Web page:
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$100K grand prize winner announced at U-M's inaugural M-Prize chamber music competition

U-M Men's Glee Club performs "Seven Last Words of the Unarmed"

ANN ARBOR—After two days of semifinals and finals concerts at the University of Michigan, the Calidore String Quartet has won the $100,000 M-Prize, a new chamber music competition hosted by the U-M School of Music, Theatre & Dance.

The announcement was made Thursday night at Hill Auditorium after the grand prize gala competition, which also featured senior “open” division winners Yarn/Wire, and senior winds division winners, the Kenari Quartet.

The Calidore String Quartet, an ensemble from New York City, is the 2016 Borletti-Butoni Trust Fellowship recipient, the first American ensemble in the foundation’s history to receive the prestigious career grant.

The quartet members—Jeff Myers and Ryan Meehan (violins), Jeremy Berry (viola) and Estelle Choi (cello)—are currently artists-in-residence and visiting faculty at Stony Brook University-New York. They were appointed to the Chamber Music Society of Lincoln Center Two roster for the 2016-19 seasons.

The ensemble has also won grand prizes at the Fischoff, Coleman, Chesapeake and Yellow Springs competitions, and captured top prizes at the 2012 ARD Munich International String Quartet Competition and Hamburg International Chamber Music Competition.

As part of the prize package, the Calidore String Quartet will also be presented by U-M’s University Musical Society in their chamber arts concert series next season. In addition, they will be included in upcoming season programming for Center Stage Strings, Interlochen Presents, Krannert Center for the Performing Arts, Rockefeller University and University of Florida Performing Arts.

Announced last October, the M-Prize Competition was created to identify and showcase the highest caliber of chamber music ensembles in the world. It received a total of 172 applications from 17 states and 13 countries—officially making it the largest chamber music competition in the nation and world in terms of both prize money and number of applications. Twenty-nine ensembles, comprising 120 artists, participated in the semifinal and final rounds May 18 and 19 at U-M.

The driving force behind the competition is Aaron Dworkin, dean of the U-M School of Music, Theatre & Dance, and founder of the Sphinx Organization—the nation’s leading nonprofit for increasing diversity in the classical music world.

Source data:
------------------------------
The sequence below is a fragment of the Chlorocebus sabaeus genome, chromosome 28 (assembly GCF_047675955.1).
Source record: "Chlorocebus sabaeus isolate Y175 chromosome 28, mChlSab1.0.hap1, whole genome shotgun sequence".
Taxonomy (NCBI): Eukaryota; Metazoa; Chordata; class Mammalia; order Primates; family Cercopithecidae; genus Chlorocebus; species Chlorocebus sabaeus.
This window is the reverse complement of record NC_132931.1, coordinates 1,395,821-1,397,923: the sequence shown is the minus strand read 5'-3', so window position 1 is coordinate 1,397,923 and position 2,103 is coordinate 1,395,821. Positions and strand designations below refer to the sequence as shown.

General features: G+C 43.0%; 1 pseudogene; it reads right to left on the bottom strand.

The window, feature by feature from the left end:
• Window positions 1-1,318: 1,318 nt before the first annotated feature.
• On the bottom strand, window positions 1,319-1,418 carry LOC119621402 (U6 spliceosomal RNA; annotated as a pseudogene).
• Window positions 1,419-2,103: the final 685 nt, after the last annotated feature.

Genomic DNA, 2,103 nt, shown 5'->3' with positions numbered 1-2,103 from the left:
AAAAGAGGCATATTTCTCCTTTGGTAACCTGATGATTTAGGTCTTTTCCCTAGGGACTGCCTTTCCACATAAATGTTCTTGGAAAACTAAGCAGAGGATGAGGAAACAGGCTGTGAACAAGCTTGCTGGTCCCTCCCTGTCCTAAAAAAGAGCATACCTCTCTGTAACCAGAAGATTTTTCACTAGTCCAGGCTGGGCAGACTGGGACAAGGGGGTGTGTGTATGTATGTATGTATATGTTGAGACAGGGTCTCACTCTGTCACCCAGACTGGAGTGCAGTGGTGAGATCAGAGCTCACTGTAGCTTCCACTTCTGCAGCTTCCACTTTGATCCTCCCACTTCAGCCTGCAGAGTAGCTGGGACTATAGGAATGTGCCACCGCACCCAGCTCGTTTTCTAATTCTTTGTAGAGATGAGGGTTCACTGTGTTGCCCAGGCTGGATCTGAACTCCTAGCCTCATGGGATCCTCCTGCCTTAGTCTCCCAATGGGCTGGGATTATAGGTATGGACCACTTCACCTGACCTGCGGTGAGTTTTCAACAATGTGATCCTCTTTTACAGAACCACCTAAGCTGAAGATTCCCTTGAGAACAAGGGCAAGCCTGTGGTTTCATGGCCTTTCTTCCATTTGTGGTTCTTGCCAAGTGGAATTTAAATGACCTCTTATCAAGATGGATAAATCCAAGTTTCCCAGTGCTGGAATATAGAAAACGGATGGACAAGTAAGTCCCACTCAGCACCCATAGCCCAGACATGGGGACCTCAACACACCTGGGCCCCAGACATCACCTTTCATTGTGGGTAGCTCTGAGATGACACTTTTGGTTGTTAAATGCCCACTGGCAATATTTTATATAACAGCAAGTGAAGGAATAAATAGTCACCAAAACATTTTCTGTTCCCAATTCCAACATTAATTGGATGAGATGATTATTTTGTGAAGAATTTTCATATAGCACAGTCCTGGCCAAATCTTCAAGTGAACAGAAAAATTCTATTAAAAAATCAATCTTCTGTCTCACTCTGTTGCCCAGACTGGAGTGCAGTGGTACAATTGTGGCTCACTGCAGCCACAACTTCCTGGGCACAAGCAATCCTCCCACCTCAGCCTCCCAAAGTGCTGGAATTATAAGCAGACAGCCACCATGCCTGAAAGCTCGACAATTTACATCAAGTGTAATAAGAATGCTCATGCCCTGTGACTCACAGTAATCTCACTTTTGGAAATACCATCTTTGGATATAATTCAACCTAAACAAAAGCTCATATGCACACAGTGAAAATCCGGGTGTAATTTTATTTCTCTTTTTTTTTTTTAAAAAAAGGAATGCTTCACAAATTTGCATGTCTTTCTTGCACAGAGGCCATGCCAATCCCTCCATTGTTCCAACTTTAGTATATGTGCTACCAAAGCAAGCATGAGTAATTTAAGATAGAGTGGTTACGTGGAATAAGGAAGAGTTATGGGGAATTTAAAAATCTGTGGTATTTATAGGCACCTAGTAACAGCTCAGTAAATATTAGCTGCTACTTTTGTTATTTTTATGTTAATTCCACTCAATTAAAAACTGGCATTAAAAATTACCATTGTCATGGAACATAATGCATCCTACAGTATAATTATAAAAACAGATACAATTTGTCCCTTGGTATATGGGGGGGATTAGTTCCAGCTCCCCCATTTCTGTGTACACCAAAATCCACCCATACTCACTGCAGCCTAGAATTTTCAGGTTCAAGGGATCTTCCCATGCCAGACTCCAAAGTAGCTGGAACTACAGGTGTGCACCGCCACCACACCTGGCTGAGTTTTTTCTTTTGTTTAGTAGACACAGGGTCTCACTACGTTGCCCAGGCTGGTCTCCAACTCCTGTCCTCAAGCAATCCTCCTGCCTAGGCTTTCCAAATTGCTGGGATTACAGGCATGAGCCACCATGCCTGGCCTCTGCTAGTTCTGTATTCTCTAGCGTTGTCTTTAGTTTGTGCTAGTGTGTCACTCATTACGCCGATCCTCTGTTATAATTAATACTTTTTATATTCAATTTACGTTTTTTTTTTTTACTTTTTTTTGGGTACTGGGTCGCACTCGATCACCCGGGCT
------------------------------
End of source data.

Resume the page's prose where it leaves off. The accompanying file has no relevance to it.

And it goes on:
Dworkin’s goal for M-Prize is to focus needed attention on chamber music. It is an art form he believes will provide the most vibrant career paths for ensembles comprising conservatory-trained musicians and other performing artists.

Senior winners from three divisions competed at Hill Auditorium on Thursday, May 19 during the grand M-prize gala.

Senior winners from three divisions competed at Hill Auditorium on Thursday, May 19 during the grand M-prize gala. ©/courtesy of Michigan Photography, Daryl Marshke, University of Michigan

“The Calidore String Quartet is a perfect example of the extraordinary talent that we seek to showcase with this competition,” Dworkin said. “We are thrilled with this inaugural year and we are confident that it will develop audiences and awareness for this genre, which has the potential to play such a vital role in the careers of today’s performing artists.

The 15-member international jury was made up of top pedagogues and performers in chamber music, including violinist Rachel Barton Pine, saxophonist Timothy McAllister and jazz drummer/composer John Hollenbeck.

M-Prize is sponsored by U-M’s Office of the Provost and received additional support from an anonymous donor. The goals of the competition are to provide a world-class performance and adjudication platform for chamber arts; to launch and advance the careers of chamber ensembles through prizes, visibility and professional development opportunities; and to evolve the breadth and depth of the chamber arts landscape and associated professional opportunities for exceptional ensembles.

The concert was broadcast on Detroit Public Television and made available to PBS stations throughout the country.

Including the grand prize, a total of $200K in prize money will be distributed among the top three winners in three different categories—strings, woodwinds and “open”—in Junior (ages 18 and under) and Senior (ages 19-35) divisions. The “open” category can feature any instrumentation, including percussion, voice or technology, and music that contains a significant amount of improvisation such as jazz, bluegrass and world music.

M-Prize Finals winners:

Junior Strings

First prize, $5,000: Chimera Quartet

Second prize, $3,000: Vibrante Quartet

Third prize, $2,000: Calliope Trio

Junior Winds

First prize, $5,000: Nonamé Quintet

Second prize, $3,000: Precipice Saxophone Quartet

Third prize, $2,000: KGT

Junior Open

First prize, $5,000: KDJ Trio

Second prize, $3,000: The Percussion Scholarship Group

Senior Strings

First prize, $20,000: Calidore String Quartet*

Second prize, $7,000: Verona String Quartet

Third prize, $3,000: Rolston String Quartet

Senior Winds

First prize, $20,000: Kenari Quartet

Second prize, $7,000: Donald Sinta Quartet

Third prize, $3,000: Axiom Brass

Senior Open

First prize, $20,000: Yarn/Wire

Second prize, $7,000: Foundry

Third prize, $3,000: Alfaia

Senior Grand Prize

Winner, $100,000: Calidore String Quartet (prize money includes the $20,000 from First Prize in Senior Strings division)

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